Hops? Hops are kind of a big focus for the brewery. You can read more further below about some of the nicely bitter beers in Birra Toccalmatto’s Hop Freaks series. But the brewery has been exploring a lot of intriguing terrain, from their witbier brewed with the northern Italian Fortana grape, to a traditional-ish German-style wheat ale, made with Maldon sea salt flakes. Everything we’ve been lucky enough to sample from these folks: precise as well as delicious.
Of folks who have heard of Toccalmatto before, it may very well have been through a recent collaboration they did with Prairie Artisan Ales that saw some limited distribution. The beer, named Okie Matilde, is a riff on Prairie’s Oklahoma home and a legend of Countess Matilda from Tuscany—a foundational story for the famous Orval. Toccalmatto’s also done collabs with renowned European brewers like De Molen, Dugges, Buxton, Brewfist and Naparbier.
We were thrilled to be able to lead with this particular beer from Birra Toccalmatto, as we’ve found ourselves going back to it multiple times since. A perfect fit for The Rare Beer Club.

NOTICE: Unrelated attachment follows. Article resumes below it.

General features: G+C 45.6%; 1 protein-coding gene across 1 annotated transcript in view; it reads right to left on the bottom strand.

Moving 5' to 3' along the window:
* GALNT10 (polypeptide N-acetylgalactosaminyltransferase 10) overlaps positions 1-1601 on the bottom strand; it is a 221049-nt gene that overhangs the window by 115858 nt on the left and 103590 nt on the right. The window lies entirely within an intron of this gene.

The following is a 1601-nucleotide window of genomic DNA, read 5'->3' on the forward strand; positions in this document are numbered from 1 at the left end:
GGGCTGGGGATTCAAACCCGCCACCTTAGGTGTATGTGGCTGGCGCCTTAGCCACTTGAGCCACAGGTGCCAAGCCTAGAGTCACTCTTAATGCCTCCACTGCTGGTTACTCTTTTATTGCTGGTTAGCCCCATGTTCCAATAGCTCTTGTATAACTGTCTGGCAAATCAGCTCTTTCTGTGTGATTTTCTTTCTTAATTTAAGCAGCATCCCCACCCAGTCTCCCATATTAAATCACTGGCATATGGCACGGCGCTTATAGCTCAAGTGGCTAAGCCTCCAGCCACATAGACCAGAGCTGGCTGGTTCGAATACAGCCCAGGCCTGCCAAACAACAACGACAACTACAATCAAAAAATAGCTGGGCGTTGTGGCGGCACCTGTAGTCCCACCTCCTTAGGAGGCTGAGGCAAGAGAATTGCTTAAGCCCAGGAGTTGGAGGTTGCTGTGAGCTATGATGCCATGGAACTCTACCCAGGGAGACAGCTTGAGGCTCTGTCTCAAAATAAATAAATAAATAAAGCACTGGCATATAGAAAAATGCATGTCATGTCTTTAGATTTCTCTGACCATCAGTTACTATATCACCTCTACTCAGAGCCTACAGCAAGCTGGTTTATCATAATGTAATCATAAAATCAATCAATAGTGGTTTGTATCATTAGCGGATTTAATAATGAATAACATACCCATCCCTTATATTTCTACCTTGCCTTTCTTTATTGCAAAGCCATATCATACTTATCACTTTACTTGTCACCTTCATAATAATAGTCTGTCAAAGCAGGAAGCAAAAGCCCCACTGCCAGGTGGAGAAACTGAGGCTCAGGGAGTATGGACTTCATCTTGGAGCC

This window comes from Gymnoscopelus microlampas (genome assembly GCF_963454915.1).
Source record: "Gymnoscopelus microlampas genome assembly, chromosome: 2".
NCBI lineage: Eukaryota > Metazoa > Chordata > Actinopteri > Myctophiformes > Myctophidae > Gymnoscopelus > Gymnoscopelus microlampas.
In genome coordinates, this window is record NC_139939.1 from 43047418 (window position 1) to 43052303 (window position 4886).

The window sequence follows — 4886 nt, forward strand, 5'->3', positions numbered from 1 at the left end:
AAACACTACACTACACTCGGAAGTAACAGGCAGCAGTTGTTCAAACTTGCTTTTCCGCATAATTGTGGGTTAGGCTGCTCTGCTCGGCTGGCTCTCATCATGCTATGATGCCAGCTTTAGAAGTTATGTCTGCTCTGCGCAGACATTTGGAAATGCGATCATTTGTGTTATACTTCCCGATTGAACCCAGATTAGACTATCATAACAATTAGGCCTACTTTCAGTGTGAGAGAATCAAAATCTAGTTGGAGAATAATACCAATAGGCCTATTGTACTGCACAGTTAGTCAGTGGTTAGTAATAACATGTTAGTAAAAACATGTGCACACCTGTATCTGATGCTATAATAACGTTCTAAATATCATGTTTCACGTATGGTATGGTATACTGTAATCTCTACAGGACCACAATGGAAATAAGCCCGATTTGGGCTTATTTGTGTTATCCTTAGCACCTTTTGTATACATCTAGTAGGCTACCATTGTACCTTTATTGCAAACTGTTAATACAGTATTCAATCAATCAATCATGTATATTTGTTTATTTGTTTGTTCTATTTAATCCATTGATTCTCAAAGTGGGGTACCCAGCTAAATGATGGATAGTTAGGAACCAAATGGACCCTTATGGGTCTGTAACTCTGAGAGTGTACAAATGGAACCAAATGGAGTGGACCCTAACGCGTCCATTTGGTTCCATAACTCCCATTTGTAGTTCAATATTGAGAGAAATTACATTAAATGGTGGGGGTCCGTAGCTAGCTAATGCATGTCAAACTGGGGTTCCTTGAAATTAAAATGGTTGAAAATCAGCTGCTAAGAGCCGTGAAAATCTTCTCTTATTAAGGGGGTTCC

For the newest issue of All About Beer Magazine (where I serve as beer editor), we decided to do a roundup of top-regarded beers that feature hops from New Zealand and Australia. I’ve really been digging the profiles I’ve been getting from these types of hops lately—tangerine, kaffir lime, pungent stuff like passion fruit, dead-on pineapple—and somehow (magically) it worked out that I ended up being the one who got to handle all the reviews of these beers.
I wasn’t able to snag anything fresh from folks like Prairie or Mikkeller for the piece. Plus, it sounded like I just missed a fresh shipment of beers from New Zealand. Technically, I knew Zona Cesarini existed, but I had no clue it had New Zealand or Australian hops in it. What I did manage to round up, however, included newer options like Avery’s Raja double IPA and Stone 19th Anniversary Thunderstruck, both of which ended up being Recommended picks. A good friend in NYC shipped Other Half All Green Everything (a nice, tiny IIIPA), which also made the cut. Ditto for Green Flash’s Green Bullet, named after the New Zealand hop.
I could go on about the solid ones, the ones that set up a nice canvas for these hops.
But… the standouts? I mean, there is a reason we put these beers in the Trending section of our magazine. There’s a reason people are excited about them and basically devouring them. In the few things that I ended up choosing as being among our Highly Recommended picks for that section of the issue, well, two came from Alpine. The third was from La Cumbre in Albuquerque: the Full Nelson. All three: landscapes built out of mango, pith, papaya, lime…